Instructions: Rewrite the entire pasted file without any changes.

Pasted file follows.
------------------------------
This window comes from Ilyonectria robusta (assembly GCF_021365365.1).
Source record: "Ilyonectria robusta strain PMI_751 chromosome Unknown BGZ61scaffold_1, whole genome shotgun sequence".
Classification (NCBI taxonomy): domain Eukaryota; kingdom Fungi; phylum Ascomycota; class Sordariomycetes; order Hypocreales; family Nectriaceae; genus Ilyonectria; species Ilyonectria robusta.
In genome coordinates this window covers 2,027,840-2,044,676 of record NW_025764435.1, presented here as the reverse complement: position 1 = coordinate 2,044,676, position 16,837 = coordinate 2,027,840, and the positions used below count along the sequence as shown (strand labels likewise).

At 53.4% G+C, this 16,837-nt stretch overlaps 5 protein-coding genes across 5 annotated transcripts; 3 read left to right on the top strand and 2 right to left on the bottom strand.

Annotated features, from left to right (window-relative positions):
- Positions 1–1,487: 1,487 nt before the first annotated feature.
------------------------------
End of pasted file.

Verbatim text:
This window comes from Ilyonectria robusta (assembly GCF_021365365.1).
Source record: "Ilyonectria robusta strain PMI_751 chromosome Unknown BGZ61scaffold_1, whole genome shotgun sequence".
Classification (NCBI taxonomy): domain Eukaryota; kingdom Fungi; phylum Ascomycota; class Sordariomycetes; order Hypocreales; family Nectriaceae; genus Ilyonectria; species Ilyonectria robusta.
In genome coordinates this window covers 2,027,840-2,044,676 of record NW_025764435.1, presented here as the reverse complement: position 1 = coordinate 2,044,676, position 16,837 = coordinate 2,027,840, and the positions used below count along the sequence as shown (strand labels likewise).

At 53.4% G+C, this 16,837-nt stretch overlaps 5 protein-coding genes across 5 annotated transcripts; 3 read left to right on the top strand and 2 right to left on the bottom strand.

Annotated features, from left to right (window-relative positions):
- Positions 1–1,487: 1,487 nt before the first annotated feature.